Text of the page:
Supporting the UK’s international students in finding accommodation
“It’s really important that international students know what their rights are”
Relocating to a new country to study is no small task, and there are countless things that international students have to take care of when doing so.
One of the biggest challenges facing international students in the UK today is finding accommodation, so in our various roles as teachers and education staff, it’s more important than ever that we’re able to offer support as needed.
Understanding student needs
International students face a multitude of challenges in coming to study in the UK. There are, of course, the personal challenges – moving away from what they know to a different culture in itself can be extremely daunting.
Many diverse backgrounds come to study in the UK. Administrative questions, though, like legal requirements and visa processes, make the transition even more stressful and demanding.
Adding the question of budget constraints and the cost of moving, and you can see why international students need all the support they can get when it comes to their basic needs like accommodation.
The support that international students need in finding accommodation is not for a lack of options, though. To start with, you are likely best placed to assist international students into university accommodation, such as university halls and dedicated student accommodation. More than half of new undergrads live in halls, whether university owned or private halls—so this is a great place for international students to meet people.
Other common options are shared housing with other students, as well as private rentals. In some cases, homestays may also be a good option. The UK is full of vibrant, cultural cities and towns with loads to offer international students and all sorts of high-quality accommodation available. For example, there is plenty of affordable student accommodation in Liverpool, a city that has a relatively low cost of living and a unique range of attractions from music, culture and nightlife.
The role of educators
How can course leaders and teaching staff best support international students in finding accommodation?
Try to think of the whole process that they’ll go through, and anything you might want to know in their position. The application process as a whole, and what they should expect from it, is a good place to start. Financial guidance is really important; money stress can be a huge factor in the process, especially since the visa and HIS fees have recently been hiked.
Help them to understand their tuition fees, of course, but also what support is available: scholarships, financial aid, budgeting tools, and so on.
Sessions and workshops specifically oriented towards helping international students with the broad range of difficulties they will face is a really great way to encourage students to apply to universities in the UK. Here, you don’t just have to talk about courses and academic guidance, but everything they might want to know as prospective students.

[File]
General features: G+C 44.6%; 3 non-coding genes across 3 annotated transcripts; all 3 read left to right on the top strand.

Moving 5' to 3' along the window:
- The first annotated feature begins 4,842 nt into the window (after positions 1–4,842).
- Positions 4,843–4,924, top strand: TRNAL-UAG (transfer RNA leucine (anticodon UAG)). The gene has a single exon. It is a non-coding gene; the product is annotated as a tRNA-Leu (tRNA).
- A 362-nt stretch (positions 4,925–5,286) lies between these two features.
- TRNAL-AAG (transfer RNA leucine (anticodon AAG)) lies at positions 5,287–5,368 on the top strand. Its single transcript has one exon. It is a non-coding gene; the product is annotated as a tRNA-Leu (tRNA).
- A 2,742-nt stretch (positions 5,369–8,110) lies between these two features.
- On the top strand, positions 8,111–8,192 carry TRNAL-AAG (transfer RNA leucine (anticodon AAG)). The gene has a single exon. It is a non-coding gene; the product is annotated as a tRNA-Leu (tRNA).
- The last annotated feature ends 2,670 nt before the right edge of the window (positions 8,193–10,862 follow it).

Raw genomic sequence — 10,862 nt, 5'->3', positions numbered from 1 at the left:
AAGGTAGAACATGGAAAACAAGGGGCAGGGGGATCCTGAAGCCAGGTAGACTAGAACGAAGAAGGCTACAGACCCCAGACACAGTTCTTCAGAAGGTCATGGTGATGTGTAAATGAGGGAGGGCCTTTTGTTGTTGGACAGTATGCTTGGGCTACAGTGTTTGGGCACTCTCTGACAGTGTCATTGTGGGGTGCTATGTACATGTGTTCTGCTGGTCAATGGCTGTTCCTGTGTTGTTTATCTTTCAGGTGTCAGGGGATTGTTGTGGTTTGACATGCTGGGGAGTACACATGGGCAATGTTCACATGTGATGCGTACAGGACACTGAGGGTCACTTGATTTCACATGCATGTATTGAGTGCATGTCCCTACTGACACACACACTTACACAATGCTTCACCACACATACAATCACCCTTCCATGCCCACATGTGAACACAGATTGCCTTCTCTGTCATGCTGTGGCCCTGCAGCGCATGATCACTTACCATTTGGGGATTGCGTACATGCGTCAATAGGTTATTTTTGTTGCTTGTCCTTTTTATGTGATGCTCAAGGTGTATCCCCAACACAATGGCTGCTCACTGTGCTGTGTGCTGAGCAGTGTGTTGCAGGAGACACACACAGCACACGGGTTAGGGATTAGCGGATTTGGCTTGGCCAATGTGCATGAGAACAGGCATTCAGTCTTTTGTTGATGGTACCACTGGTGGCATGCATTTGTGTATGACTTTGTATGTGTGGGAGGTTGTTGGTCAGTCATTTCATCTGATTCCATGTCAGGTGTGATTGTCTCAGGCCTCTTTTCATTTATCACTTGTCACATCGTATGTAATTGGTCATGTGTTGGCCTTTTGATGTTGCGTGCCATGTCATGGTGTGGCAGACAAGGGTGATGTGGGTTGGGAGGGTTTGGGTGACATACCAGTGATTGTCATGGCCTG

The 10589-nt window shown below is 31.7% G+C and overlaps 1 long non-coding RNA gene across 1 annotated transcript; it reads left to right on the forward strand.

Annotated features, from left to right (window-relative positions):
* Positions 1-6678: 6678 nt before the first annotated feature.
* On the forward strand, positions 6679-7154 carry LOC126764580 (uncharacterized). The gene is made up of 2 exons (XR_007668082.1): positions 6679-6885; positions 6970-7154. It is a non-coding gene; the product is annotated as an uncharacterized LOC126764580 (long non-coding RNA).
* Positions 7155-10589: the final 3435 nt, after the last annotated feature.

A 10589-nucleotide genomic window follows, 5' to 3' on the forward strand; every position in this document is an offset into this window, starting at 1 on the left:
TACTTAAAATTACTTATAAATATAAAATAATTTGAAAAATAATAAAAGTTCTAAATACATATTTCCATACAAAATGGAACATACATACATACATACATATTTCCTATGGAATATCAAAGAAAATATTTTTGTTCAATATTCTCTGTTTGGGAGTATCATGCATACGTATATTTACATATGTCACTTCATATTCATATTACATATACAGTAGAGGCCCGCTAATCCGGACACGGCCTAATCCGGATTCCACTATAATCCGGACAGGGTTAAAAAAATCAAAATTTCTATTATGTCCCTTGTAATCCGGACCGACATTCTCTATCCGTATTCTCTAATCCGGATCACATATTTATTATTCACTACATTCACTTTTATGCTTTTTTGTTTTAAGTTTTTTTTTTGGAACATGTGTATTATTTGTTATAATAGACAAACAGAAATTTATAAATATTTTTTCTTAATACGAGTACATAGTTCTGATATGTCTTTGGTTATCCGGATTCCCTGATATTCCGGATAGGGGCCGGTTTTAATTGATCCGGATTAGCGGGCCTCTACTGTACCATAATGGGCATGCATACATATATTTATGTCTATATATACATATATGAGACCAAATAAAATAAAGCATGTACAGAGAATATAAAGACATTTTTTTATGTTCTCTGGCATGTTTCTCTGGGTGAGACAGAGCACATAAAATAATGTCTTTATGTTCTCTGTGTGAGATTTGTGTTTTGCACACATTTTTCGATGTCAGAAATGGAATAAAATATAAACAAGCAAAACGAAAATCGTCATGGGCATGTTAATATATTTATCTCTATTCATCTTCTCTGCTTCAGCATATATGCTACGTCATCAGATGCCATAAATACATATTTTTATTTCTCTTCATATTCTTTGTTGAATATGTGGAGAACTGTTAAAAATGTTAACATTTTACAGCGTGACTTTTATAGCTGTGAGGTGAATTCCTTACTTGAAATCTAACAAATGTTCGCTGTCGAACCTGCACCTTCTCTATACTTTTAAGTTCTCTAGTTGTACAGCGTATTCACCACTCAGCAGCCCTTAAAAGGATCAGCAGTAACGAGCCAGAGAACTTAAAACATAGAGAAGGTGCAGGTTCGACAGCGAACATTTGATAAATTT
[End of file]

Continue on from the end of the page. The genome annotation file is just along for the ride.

For example, these sorts of sessions can be great for student safeguarding. Spending on security is increasing in UK universities—with some even hiring fulltime police officers. Clearly, safety is a bigger concern on campus than it once was, so addressing that directly with international students can very often help to put their minds at ease.
Another important area to cover in a talk like this, and in general in advising international students, is educating them on tenants’ rights. If they are going to be living in private rentals, for instance, then it’s really important that they know what their rights are so they can identify any potential attempts at scamming or manipulation from people and organisations offering private accommodation.
Finally, encourage international students to get involved with local culture, and to share their own culture with the locals. The UK is a deeply multicultural society, and everyone benefits from these kinds of exchanges. International students will feel more welcomed and at ease when they are able to actively engage with local culture while at the same time holding on to their own culture and customs.
You must always remember that your role as an educator involves a lot more than just the teaching. Students, both international and domestic, will look to you for help and support in many areas, and in general international students will face a lot of big hurdles in coming to study here.
Supporting international students with their personal and educational needs will prepare them much better for success in the UK, and this will definitely be reflected in their academic results and performance.
About the author: Emily Dodd, a community coordinator at YeahPear, is a first-class media graduate from the University of Cumbria, where she navigated the struggles of student life in a city 300 miles away from home. Following these experiences, she recognised the challenges that international students often face when studying abroad in a different country. She aims to provide practical insights into international study to support students and educators across the globe.